Dogs saved from slaughter at meat festival in China make new home in Ottawa
'They're really the ambassadors for the millions of dogs that are killed every year in China'
After travelling halfway around the world, 10 dogs rescued from a meat festival in China are getting settled at foster homes in Ottawa.
The dogs are part of a larger group of 110 dogs that arrived in Toronto on Thursday night after being rescued by Humane Society International late in the spring while en route to the Yulin dog meat festival.
The organization worked with partner charities in China to intercept the dogs, according to Gabriel Wildgen, a campaign manager with Humane Society International Canada.
The festival has been a target of animal rights activists since its inauguration. It officially launched in 2009 as a way to mark the summer solstice in China's Guangxi province.
Wildgen said not all the dogs came from the same place, but that activists would often block trucks headed for the festival and pressure the dog meat traders to give up at least some of the animals before letting them continue on their way.
"It's important to remember that the dogs that we've rescued from these trucks are the lucky few," Wildgen said.
"They're really the ambassadors for the millions of dogs that are killed every year in China for the dog meat trade, and these dogs endure the worst kind of suffering imaginable."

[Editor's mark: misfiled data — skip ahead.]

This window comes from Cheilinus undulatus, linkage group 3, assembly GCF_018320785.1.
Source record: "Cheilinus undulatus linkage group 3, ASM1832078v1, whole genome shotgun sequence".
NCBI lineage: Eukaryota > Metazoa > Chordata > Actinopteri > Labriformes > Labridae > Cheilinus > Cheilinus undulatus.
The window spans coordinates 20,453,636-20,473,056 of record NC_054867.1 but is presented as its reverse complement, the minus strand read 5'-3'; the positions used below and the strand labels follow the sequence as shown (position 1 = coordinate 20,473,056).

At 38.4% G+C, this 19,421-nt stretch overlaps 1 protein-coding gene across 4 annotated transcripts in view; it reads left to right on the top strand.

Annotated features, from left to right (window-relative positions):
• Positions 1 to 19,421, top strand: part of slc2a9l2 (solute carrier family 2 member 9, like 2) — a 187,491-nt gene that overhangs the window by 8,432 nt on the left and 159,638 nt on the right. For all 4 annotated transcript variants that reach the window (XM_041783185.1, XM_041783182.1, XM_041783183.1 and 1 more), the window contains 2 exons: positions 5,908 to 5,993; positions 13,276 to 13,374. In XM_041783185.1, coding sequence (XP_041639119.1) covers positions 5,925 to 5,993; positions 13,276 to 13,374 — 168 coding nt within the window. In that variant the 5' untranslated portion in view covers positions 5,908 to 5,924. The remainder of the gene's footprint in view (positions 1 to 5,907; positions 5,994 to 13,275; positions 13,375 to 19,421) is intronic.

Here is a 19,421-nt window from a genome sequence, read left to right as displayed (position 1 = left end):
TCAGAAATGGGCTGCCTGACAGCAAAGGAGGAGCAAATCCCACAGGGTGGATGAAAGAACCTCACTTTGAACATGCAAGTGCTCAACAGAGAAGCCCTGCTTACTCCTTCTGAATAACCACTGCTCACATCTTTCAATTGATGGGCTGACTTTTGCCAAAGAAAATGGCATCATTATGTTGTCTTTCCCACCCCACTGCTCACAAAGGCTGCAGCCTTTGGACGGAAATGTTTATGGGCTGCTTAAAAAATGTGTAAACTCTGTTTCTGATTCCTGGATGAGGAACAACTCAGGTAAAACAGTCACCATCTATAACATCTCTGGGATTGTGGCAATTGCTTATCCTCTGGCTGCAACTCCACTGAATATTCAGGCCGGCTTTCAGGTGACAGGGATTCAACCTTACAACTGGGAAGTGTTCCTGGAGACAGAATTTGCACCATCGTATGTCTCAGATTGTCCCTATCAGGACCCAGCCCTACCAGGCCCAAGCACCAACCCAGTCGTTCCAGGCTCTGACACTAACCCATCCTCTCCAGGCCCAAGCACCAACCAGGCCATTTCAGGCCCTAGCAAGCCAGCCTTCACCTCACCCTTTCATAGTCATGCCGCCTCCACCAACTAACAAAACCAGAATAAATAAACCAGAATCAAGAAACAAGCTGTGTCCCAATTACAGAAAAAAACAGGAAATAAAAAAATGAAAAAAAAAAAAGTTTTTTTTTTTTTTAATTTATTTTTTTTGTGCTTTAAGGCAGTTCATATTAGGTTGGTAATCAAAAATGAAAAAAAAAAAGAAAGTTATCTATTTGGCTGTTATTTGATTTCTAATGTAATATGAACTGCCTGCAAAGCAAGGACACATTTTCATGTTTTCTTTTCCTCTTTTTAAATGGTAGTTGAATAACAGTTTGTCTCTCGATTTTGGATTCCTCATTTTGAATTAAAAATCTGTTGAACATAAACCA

Ottawa charity helps rehouse dogs
On Friday, after dealing with months of red tape, the dogs destined for Ottawa homes arrived in the rural community of Carp where foster families were waiting to bring them home.
Other dogs from the group stayed in Toronto or went on to Montreal.
"They were held up by smog in Beijing. Then it was going to be the next day and the next day, so everybody is pretty hyped up now. Everybody is really excited about getting their dogs," said Sharon McKeil, president of the Bytown Association for Rescued Canines, also known as BARK.
McKeil said her charity doesn't normally take dogs from other countries because there are so many local dogs that need care, but that this was an exception because of the good work Humane Society International does in Canada.
"We want these dogs to settle in. They don't even know what being a pet is yet," said McKeil.
"They don't know what it's like to be treated like a normal dog — they have to learn all these things. When they do learn them and when they're ready then we'll put them up for adoption."